While consumers are thinking how lucky the nation’s largest banks are for being rescued by the government using taxpayer’s money, the banks themselves are regretting their action. Some bank executives certainly aren’t grateful to the government for the “help”. This is because when Hank Paulson and Tim Geithner worked on the $700 billion bailout plan, bankers initially thought that this was designed to jumpstart the economy.

Neither the banks nor the government might have expected the severe public backlash as well as lawmaker’s posturing attitudes that resulted from it. The Troubled Asset Relief Program (TARP) might have made its way through Congress but it came at a very high price. At the meeting where the TARP funds were allocated to the financial institutions, the bankers found out that the Obama administration as changed the plan’s original design. The government will now own a significant share of their banks.

It came as no surprise that some bank representatives balked at the offer. However, Paulson wasn’t taking no for an answer. He believed that leaving the country’s biggest banks at that point in time would leave them exposed. And more failures in the financial sector are bound to spook investors and the public. So certain banks were left with bailout money they don’t want.

Before you think that the TARP money is a bad idea both for the taxpayer and the banks themselves though, it is important to remember that the program did help some institutions greatly. Everyone knows that Citigroup Inc. will no longer exist in its existing structure were it not for the bail-out funds. But some banks are starting to resent having ever receiving the TARP money in the first place.

Around four months after they agreed to the offer, the CEOs of the big banks were asked to go before a House committee where they were called “captains of the universe” to their face by a certain lawmaker. In addition, another one told them that no one trusts them anymore. But the friction between the government and the banks really came to a head during the public outcry regarding AIG’s $165 million in retention bonuses.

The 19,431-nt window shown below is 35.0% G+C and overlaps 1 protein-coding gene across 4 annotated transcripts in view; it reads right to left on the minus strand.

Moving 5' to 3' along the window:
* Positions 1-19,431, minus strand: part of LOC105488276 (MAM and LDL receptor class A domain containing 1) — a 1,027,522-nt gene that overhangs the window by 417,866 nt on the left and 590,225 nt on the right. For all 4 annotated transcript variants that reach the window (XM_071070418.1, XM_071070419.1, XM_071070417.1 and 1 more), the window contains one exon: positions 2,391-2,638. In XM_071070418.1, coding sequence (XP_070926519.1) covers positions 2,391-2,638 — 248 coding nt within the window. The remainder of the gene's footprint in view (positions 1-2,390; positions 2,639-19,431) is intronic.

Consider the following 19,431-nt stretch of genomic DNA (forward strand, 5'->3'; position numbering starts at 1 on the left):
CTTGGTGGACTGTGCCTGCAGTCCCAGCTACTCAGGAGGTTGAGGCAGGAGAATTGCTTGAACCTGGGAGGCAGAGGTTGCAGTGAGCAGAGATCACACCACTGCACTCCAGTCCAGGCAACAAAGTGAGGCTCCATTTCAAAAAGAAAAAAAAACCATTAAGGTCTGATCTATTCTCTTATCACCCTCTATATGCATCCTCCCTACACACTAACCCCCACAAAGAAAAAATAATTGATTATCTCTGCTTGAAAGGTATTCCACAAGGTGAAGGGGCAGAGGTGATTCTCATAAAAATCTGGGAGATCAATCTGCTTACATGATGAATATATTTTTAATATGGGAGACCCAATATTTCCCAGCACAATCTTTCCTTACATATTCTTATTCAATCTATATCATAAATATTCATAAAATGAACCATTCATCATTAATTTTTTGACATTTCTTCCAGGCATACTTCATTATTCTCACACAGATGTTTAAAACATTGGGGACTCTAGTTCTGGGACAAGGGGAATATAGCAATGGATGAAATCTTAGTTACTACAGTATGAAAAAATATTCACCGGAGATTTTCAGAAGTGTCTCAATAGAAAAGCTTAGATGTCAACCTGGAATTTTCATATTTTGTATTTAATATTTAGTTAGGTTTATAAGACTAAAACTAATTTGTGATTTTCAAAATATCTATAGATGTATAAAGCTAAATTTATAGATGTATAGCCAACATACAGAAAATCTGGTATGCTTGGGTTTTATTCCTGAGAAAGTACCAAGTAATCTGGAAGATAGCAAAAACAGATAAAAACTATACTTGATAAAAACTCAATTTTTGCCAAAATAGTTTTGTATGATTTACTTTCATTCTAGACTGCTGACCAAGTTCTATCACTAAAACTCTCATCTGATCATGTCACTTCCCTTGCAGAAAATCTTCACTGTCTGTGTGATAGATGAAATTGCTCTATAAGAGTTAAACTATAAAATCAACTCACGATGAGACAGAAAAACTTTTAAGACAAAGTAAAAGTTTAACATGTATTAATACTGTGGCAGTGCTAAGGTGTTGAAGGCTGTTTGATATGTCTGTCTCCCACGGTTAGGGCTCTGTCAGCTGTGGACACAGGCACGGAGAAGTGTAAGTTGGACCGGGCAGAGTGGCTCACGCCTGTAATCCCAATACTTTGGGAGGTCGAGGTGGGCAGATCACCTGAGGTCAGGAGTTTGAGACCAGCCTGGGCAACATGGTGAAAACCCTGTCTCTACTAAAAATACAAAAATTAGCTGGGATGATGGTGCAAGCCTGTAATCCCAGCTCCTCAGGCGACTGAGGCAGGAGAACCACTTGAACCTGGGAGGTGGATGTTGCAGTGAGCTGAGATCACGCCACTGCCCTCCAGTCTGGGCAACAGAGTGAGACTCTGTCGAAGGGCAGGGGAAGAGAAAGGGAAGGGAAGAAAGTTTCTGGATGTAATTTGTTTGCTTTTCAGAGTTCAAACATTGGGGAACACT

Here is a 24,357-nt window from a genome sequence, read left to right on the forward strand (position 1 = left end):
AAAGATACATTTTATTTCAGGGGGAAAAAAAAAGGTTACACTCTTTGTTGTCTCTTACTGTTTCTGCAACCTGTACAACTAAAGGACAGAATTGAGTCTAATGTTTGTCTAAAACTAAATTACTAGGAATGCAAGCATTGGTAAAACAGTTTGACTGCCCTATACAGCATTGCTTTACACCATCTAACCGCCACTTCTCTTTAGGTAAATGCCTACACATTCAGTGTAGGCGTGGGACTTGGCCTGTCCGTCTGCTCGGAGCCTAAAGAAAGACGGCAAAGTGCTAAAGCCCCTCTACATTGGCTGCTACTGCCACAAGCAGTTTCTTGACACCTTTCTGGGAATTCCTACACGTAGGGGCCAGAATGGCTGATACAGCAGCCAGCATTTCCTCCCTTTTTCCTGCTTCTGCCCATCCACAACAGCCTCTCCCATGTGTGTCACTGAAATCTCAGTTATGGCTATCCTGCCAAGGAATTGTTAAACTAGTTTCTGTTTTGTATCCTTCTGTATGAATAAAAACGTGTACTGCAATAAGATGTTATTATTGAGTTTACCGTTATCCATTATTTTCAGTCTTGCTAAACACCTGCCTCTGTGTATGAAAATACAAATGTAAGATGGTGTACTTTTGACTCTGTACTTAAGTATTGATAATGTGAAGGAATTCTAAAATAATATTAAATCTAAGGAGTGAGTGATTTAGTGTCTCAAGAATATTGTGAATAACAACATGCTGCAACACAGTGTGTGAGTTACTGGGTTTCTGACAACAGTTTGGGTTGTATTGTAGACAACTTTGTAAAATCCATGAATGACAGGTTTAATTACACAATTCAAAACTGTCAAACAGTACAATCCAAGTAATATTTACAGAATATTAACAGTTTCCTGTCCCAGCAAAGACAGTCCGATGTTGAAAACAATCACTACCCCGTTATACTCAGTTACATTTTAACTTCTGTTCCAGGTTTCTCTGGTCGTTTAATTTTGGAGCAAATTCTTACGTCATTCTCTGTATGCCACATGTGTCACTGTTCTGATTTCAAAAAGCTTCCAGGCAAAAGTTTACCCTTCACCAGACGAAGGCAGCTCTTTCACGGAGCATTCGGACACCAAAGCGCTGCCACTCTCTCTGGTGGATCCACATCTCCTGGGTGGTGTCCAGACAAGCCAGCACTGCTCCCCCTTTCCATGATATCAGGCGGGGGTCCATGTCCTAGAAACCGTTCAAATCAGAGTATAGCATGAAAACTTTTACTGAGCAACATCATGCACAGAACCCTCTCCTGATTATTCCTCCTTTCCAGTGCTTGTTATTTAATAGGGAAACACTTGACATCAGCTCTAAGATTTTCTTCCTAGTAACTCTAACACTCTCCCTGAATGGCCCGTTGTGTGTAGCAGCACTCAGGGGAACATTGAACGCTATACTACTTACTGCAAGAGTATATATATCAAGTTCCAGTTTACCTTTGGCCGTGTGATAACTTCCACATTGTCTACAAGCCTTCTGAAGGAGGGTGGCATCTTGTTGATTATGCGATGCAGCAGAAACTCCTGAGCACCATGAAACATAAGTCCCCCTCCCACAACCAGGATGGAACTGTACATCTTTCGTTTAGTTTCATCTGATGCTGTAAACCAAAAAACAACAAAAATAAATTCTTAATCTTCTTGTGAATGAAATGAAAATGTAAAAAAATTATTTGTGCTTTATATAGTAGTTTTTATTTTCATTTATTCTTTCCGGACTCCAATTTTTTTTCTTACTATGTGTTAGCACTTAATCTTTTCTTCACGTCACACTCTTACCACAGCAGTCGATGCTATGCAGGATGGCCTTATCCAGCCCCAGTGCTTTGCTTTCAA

Capitol Hill sought to ease public tension by passing a 90% tax on bonuses. With this, the initial good intension of the TARP fund became steeped in bad sentiment. A mere eight months after the TARP was implemented, the banks have already returned $68 billion in total and they are scrambling to pay everything back.

Federal Reserve Bank’s Additional Powers – Weekly Round-Up

This past week, talks in Washington centered on regulating the financial industry. The Obama administration has proposed to give the Fed systematic powers in overseeing the banking sector as a whole. A lot of lawmakers are criticizing this plan, arguing that giving too much power to the Fed might be risky. There is currently limited disclosure about the Fed’s multibillion-dollar lending programs. If they weren’t transparent in the past, why would they change in the future? Another concern is the structure of the Federal Reserve itself. Regional branches are not classified as government agencies.

Meanwhile, other lawmakers cite that the Fed has a conflict of interest. If it tasked to conduct monetary policy then it might not be the best body to supervise banks. Senior Fed officials have argued, however, that the two tasks are actually complementary. Since the agency is involved in crisis stabilization, they need to have other roles in the financial system.

Whatever the case may be, ultimately, it is the public who has to pay for the decisions made on Capitol Hill. Bloggers from all over the country have expressed their opinions about these developments. Here is a list of blogs that talk about the Fed’s proposed systematic role, the criticisms of the system, and how it will affect ordinary Americans:

Paul Joseph @ Prison Planet wrote an insightful blog post entitled “Ron Paul Slams Federal Reserve’s New Dictatorial Powers“. Here, he provides a lot of quotes from Ron Paul and explains his argument. The criticism of Obama’s proposal is centered on giving the Fed additional authority. It might be too risky for the industry as a whole.

The Look at Vietnam blog provides updated information about the news in Capitol Hill. One article uploaded this week is titled “Geithner Says Federal Reserve Best Positioned for Super Regulatory Role“. It explained the position of the Treasury Secretary. He also said that the plan will only give the Fed a modest amount of additional powers.

Sudeep @ the Wall Street Blog wrote an in-depth blog post, “Financial Regulation: Congress Takes on the Federal Reserve“. It basically outlines the arguments lawmakers have over Obama’s proposed reform and the administrations answer to these concerns.